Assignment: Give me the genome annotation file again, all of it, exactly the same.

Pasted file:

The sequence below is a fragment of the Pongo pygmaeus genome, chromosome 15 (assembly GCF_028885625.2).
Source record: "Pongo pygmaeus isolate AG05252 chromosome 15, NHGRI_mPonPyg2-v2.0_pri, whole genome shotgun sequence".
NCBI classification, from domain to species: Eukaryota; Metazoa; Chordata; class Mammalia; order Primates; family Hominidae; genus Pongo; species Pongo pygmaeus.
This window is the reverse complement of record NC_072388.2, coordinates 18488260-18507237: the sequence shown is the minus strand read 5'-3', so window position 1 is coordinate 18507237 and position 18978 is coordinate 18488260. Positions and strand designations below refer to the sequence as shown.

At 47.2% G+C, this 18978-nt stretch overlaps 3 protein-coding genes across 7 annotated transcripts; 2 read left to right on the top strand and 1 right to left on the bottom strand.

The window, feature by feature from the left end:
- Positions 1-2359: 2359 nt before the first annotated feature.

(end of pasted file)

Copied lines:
The sequence below is a fragment of the Pongo pygmaeus genome, chromosome 15 (assembly GCF_028885625.2).
Source record: "Pongo pygmaeus isolate AG05252 chromosome 15, NHGRI_mPonPyg2-v2.0_pri, whole genome shotgun sequence".
NCBI classification, from domain to species: Eukaryota; Metazoa; Chordata; class Mammalia; order Primates; family Hominidae; genus Pongo; species Pongo pygmaeus.
This window is the reverse complement of record NC_072388.2, coordinates 18488260-18507237: the sequence shown is the minus strand read 5'-3', so window position 1 is coordinate 18507237 and position 18978 is coordinate 18488260. Positions and strand designations below refer to the sequence as shown.

At 47.2% G+C, this 18978-nt stretch overlaps 3 protein-coding genes across 7 annotated transcripts; 2 read left to right on the top strand and 1 right to left on the bottom strand.

The window, feature by feature from the left end:
- Positions 1-2359: 2359 nt before the first annotated feature.